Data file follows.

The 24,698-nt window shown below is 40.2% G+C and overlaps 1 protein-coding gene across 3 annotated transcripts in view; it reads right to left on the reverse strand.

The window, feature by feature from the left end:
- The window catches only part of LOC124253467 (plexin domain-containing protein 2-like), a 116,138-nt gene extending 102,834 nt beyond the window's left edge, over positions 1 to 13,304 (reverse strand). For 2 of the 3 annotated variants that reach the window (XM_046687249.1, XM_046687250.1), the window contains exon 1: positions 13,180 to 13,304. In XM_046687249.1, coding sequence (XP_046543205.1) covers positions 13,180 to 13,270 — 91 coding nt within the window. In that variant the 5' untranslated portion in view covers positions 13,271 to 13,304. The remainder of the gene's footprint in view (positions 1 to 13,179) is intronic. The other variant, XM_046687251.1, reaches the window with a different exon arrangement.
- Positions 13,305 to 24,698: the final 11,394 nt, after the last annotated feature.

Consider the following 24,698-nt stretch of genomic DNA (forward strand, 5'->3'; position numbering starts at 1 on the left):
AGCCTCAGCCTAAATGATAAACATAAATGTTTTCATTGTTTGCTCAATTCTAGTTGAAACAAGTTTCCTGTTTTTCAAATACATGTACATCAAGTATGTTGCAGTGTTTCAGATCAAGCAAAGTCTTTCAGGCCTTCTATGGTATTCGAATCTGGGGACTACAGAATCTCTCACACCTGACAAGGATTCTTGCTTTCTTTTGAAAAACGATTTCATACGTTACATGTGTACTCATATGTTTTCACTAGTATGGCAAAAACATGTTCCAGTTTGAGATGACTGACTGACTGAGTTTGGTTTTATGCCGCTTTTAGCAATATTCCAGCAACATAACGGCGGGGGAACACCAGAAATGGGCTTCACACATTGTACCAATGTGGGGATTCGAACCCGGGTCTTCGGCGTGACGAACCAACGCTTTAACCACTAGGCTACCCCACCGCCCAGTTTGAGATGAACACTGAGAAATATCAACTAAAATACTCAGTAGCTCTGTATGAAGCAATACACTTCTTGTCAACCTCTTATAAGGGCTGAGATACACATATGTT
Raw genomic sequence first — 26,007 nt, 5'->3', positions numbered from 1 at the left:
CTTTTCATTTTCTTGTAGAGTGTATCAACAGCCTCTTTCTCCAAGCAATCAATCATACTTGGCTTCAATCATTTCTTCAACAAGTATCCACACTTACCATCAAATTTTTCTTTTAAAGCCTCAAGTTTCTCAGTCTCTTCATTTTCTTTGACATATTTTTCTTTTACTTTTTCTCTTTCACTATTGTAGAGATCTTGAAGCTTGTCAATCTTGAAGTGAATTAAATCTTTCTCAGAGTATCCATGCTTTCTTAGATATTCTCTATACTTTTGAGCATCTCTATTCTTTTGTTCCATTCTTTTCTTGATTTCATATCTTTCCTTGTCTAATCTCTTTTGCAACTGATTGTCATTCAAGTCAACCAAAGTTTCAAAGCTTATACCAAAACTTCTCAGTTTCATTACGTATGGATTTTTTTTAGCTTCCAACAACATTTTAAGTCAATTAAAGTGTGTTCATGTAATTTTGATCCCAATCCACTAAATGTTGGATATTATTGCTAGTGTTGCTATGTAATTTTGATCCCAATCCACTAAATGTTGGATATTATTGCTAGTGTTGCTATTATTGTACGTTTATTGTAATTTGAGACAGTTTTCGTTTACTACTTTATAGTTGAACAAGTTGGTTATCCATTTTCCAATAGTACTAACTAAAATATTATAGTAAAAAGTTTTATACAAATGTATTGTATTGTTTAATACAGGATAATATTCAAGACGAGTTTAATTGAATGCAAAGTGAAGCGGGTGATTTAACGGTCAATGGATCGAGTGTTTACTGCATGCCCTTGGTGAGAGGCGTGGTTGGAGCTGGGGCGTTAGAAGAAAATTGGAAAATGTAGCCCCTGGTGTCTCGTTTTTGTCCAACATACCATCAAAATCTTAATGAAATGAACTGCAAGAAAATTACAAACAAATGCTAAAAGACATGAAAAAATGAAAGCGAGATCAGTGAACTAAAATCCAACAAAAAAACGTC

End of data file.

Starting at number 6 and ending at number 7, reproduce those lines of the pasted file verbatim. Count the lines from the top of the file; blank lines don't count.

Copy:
AGCCTCAGCCTAAATGATAAACATAAATGTTTTCATTGTTTGCTCAATTCTAGTTGAAACAAGTTTCCTGTTTTTCAAATACATGTACATCAAGTATGTTGCAGTGTTTCAGATCAAGCAAAGTCTTTCAGGCCTTCTATGGTATTCGAATCTGGGGACTACAGAATCTCTCACACCTGACAAGGATTCTTGCTTTCTTTTGAAAAACGATTTCATACGTTACATGTGTACTCATATGTTTTCACTAGTATGGCAAAAACATGTTCCAGTTTGAGATGACTGACTGACTGAGTTTGGTTTTATGCCGCTTTTAGCAATATTCCAGCAACATAACGGCGGGGGAACACCAGAAATGGGCTTCACACATTGTACCAATGTGGGGATTCGAACCCGGGTCTTCGGCGTGACGAACCAACGCTTTAACCACTAGGCTACCCCACCGCCCAGTTTGAGATGAACACTGAGAAATATCAACTAAAATACTCAGTAGCTCTGTATGAAGCAATACACTTCTTGTCAACCTCTTATAAGGGCTGAGATACACATATGTT
Raw genomic sequence first — 26,007 nt, 5'->3', positions numbered from 1 at the left: